Soon, psychedelics may be decriminalized in California. That is if Senate Bill 58 is passed. So far, only Oregon and Colorado have legalized psilocybin, while few local governments in California have decriminalized it. This bill would decriminalize the use and possession of psilocybin along with other naturally occurring psychedelic substances such as DMT and mescaline.
Indigenous people have used hallucinogenic substances for centuries, and scientists have concluded that psychedelics can be used as Breakthrough Therapy to treat mental health disorders like PTSD, depression, and addiction (1). As new information spreads about these drugs’ medical and cultural uses, we are starting to see a shift in how America views psychedelics. Time, money, and law enforcement resources have been used to uphold Federal laws regarding drugs and their classifications, including psychedelics like psilocybin. However, this bill is yet another small push to end the “war on drugs” in California.
In 2021, California Senator Scott Weiner introduced Senate Bill 519, which aimed to decriminalize a more extensive list of psychedelic substances like MDMA and LSD. Though this bill passed through Senate and was approved by the General Assembly, state legislature required amendments that excluded decriminalization efforts. Senate Bill 519 was put on hold until December 2022, as Senator Weiner introduced Senate Bill 58, which, according to the bill summary, excludes any man-made hallucinogens from decriminalization efforts.
To quote the bill text:
“This bill would make lawful the possession, preparation, obtaining, transfer, as specified, or transportation of, specified quantities of psilocybin, psilocyn, dimethyltryptamine (DMT), ibogaine, and mescaline, for personal use or facilitated or supported use, as defined, by and with persons 21 years of age or older”.
Ultimately, the remaining psychedelic drugs will continue to be classified under California law as controlled substances. By only decriminalizing natural psychedelics, the new bill has a higher likelihood of being approved for making it to the state capitol.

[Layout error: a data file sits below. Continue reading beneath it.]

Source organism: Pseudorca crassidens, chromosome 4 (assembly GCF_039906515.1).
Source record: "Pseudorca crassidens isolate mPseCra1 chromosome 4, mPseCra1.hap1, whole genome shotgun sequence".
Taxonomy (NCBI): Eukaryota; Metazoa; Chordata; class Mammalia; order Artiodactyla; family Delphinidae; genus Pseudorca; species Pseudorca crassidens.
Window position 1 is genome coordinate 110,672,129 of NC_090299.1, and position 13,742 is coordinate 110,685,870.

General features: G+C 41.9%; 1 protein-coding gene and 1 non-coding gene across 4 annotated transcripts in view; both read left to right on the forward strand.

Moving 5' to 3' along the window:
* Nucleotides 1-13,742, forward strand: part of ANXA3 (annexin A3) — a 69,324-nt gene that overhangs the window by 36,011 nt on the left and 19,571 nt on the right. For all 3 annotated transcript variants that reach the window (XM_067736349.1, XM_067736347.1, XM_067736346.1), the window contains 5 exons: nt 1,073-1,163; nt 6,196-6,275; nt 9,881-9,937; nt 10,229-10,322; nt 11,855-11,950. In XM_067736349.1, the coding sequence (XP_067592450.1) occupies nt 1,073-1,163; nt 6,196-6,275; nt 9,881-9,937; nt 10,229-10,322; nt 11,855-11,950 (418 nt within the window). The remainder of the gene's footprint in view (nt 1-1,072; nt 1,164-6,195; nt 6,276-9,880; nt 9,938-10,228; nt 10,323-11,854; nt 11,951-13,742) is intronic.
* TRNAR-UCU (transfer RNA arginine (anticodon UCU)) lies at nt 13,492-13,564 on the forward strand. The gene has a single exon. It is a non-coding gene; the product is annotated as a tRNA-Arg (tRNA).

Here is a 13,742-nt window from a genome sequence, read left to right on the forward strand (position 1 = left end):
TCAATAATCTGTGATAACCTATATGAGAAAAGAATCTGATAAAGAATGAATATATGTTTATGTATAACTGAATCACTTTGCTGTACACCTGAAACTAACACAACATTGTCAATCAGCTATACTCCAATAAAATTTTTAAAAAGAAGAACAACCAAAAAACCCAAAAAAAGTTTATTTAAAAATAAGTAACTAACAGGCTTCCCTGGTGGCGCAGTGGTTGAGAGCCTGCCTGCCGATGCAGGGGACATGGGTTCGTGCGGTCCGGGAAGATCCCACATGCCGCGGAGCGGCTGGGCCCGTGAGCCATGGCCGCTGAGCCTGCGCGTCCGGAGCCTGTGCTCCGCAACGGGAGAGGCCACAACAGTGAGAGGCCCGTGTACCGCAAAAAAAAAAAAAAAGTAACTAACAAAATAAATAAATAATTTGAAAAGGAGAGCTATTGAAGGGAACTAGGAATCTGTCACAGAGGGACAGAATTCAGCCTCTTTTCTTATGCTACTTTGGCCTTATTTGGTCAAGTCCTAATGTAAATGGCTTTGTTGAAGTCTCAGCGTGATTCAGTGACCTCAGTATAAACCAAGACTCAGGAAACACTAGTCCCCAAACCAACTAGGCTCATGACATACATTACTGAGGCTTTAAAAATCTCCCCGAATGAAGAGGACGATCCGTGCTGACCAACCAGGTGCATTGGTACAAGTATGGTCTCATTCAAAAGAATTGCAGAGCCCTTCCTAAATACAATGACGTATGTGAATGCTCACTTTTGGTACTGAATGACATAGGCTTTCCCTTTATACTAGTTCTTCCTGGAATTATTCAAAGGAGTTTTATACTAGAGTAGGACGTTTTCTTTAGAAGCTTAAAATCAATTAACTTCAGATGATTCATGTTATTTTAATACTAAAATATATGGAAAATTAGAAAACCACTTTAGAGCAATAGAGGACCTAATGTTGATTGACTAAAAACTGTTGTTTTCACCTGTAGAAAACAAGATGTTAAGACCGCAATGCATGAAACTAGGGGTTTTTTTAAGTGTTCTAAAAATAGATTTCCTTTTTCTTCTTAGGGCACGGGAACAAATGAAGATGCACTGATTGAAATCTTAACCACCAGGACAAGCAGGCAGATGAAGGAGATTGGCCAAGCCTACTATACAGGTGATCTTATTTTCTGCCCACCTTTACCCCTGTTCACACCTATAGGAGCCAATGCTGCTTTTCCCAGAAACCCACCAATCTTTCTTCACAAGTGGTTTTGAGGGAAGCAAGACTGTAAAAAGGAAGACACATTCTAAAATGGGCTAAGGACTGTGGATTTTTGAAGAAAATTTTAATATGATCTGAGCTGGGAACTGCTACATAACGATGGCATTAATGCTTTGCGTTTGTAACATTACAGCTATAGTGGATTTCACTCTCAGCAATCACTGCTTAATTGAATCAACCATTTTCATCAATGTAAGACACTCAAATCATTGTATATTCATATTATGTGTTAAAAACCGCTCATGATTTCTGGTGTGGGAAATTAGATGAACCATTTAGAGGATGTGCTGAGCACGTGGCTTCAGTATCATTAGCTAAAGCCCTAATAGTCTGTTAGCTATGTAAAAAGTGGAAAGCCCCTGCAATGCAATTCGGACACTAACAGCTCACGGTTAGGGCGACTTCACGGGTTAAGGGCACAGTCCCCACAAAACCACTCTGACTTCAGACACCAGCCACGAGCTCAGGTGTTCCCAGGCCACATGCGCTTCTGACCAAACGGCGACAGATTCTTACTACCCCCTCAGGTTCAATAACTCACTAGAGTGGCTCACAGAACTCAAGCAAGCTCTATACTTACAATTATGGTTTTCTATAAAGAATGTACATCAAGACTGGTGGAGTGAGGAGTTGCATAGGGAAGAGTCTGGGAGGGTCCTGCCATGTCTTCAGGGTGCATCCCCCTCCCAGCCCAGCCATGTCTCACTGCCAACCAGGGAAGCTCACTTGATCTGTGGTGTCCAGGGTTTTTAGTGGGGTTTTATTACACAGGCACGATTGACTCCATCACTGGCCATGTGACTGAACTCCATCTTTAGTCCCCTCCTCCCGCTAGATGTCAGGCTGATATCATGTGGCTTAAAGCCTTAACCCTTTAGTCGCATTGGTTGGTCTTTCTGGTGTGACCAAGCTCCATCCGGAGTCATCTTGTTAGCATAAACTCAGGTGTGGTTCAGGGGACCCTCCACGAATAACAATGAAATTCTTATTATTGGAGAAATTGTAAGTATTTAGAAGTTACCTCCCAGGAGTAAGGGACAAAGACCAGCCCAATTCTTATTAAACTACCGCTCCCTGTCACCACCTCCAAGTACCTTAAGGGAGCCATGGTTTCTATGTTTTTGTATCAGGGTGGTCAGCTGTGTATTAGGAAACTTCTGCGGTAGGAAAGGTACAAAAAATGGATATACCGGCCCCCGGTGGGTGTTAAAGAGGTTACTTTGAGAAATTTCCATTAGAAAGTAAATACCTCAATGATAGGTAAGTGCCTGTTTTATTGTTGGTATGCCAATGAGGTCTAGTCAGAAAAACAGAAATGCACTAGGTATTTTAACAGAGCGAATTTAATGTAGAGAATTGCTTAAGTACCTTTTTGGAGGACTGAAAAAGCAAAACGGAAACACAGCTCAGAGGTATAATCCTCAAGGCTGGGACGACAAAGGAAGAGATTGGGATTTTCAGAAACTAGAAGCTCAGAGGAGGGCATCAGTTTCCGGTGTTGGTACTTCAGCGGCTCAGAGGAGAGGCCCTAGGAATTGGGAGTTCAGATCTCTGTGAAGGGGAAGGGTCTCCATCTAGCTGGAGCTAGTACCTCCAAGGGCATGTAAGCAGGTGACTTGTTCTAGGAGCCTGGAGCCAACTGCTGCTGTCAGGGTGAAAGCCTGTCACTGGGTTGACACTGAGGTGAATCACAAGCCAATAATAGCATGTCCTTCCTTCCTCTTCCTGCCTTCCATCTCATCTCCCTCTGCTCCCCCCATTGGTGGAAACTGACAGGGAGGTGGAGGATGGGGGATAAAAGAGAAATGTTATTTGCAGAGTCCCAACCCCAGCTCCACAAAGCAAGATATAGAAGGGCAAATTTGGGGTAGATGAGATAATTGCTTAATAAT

For Senate Bill 58 to pass, it will require several rounds of review from different committees to determine whether or not the bill should become law. The bill will go through multiple readings, but if it exceeds the third reading and is approved by the house, Senate Bill 58 will be sent to the governor to accept, decline, or amend the bill. If the governor decides to decline the bill, each house requires a two-thirds vote to reject the veto.
Now, keep in mind this bill only decriminalizes certain substances. Decriminalization does not necessarily mean legal. Through legalization, an adult can use a drug without any legal consequences. However, decriminalization simply reduces the harsh penalties previously given to those caught with the drug in their possession. As a result, fines may be given as a misdemeanor charge, somewhat like a parking ticket, but no arrests or jail time will be issued.
If Senate Bill 58 passes, naturally occurring psychedelic substances will still be considered illegal federally and in the state of California.
The Controlled Substances Act classified psilocybin as an illegal Schedule I drug in 1970. Before its criminalization, the psychedelic substance held cultural significance for indigenous people in America, from the Amazonian rainforests to the Great Plains. For hundreds of years, indigenous shamans have used mushrooms containing psilocybin medicinally, spiritually, and recreationally. As psilocybin treatment and decriminalization reaches more popularity, we should discuss these topics by giving credit to the original users of the medicine. Psilocybin is not a new technology, but rather a naturally existing compound with a long history of usage.
Though this medicine is an effective treatment, advocates argue that we should give recognition to those who originally taught us about it to avoid the appropriation of indigenous knowledge. Carolyn Gregoire of Neo Life notes, “Many medicinal plants, as well as Native knowledge, were treated as open-access resources, attainable by whoever was sufficiently charming, clever, or, if need be, cruel.”
These practices continue today as many entheogenic religions utilize psilocybin for ritual and religious ceremonies. Despite its illegality, psilocybin can be used by those who practice psychedelics for religious purposed because they are protected by the Religious Freedom Restoration Act, which allows religious exceptions.
Currently, we do not know the effective date of this bill, if any, because drug decriminalization and classification is a difficult political topic that not all agree on. The bill remains up for judiciary review. Still, if approved, the California gov will be one step closer to lowering drug scheduling classifications for potentially life-saving drugs. With less strict classification laws, psychedelic substances like psilocybin can be studied more in-depth as a treatment option, and culturally significant medicines will no longer be treated as illegal.
1.) Coppola, Maurizio, Francesco Bevione, and Raffaella Mondola. 2022. “Psilocybin for Treating Psychiatric Disorders: A Psychonaut Legend or a Promising Therapeutic Perspective?” Journal of Xenobiotics 12 (1): 41–52. https://doi.org/10.3390/jox12010004.